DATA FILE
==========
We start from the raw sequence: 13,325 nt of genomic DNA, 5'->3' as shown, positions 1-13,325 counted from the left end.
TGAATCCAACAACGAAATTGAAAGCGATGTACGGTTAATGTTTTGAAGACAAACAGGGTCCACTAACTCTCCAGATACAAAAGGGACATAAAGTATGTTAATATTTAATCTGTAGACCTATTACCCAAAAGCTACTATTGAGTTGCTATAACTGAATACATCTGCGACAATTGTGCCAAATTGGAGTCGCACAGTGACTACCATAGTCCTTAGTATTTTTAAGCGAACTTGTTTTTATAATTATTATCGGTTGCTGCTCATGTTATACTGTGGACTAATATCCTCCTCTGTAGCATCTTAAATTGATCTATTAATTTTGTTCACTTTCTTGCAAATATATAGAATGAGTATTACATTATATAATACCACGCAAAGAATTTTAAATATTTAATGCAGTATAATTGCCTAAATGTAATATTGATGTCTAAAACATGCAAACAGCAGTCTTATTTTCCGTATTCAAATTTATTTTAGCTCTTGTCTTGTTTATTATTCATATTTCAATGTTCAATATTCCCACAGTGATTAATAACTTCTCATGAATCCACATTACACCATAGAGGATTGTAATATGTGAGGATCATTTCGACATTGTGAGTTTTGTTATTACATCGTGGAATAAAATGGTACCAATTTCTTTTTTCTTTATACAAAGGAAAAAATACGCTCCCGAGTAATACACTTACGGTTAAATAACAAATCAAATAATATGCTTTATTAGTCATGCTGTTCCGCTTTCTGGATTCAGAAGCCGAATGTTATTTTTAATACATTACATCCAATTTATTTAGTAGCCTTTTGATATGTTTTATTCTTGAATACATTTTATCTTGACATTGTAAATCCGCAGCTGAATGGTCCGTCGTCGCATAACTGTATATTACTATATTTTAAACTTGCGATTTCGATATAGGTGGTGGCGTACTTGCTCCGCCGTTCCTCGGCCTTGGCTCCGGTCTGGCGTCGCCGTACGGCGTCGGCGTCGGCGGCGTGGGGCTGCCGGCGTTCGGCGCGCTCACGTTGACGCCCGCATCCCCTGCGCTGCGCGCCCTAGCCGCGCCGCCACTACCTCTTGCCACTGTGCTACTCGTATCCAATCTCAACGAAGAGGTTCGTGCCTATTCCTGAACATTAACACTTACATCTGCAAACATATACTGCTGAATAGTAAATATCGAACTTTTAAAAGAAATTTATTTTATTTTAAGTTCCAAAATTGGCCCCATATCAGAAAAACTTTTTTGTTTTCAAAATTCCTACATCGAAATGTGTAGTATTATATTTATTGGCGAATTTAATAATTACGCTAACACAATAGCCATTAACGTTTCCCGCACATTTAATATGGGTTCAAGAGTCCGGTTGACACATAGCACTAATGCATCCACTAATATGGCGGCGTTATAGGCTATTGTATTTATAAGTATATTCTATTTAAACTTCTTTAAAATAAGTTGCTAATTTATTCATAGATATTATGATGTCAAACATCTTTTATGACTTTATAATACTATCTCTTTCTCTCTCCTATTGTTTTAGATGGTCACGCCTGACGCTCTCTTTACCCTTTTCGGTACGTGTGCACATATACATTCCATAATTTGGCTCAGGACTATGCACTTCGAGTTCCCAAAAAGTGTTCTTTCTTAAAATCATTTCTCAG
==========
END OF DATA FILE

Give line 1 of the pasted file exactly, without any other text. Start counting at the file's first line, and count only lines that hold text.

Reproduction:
We start from the raw sequence: 13,325 nt of genomic DNA, 5'->3' as shown, positions 1-13,325 counted from the left end.